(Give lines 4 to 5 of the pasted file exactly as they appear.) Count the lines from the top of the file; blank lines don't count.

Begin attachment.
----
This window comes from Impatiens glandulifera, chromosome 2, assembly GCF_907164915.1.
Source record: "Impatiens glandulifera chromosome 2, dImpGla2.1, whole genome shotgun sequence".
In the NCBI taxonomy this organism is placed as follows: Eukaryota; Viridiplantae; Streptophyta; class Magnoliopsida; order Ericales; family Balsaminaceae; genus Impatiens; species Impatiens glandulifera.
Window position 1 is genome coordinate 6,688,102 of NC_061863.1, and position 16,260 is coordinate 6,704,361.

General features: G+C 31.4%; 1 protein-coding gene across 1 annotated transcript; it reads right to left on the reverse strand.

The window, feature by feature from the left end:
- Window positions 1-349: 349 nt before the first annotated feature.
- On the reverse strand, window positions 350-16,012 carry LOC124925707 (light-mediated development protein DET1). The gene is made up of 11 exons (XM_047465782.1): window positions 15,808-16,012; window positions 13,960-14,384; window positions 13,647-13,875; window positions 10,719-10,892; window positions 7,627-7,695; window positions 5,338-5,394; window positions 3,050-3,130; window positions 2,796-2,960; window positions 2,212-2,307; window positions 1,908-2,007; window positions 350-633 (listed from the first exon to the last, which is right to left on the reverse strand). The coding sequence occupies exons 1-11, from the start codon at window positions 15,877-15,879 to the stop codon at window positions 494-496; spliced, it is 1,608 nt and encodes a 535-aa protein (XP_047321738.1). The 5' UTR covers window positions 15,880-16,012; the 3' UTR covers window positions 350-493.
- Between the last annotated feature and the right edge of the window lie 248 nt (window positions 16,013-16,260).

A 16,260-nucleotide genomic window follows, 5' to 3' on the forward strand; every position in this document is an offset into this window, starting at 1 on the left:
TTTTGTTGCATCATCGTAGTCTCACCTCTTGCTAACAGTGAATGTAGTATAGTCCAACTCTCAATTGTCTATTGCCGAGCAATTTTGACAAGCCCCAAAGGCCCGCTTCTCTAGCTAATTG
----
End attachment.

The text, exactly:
Window position 1 is genome coordinate 6,688,102 of NC_061863.1, and position 16,260 is coordinate 6,704,361.

General features: G+C 31.4%; 1 protein-coding gene across 1 annotated transcript; it reads right to left on the reverse strand.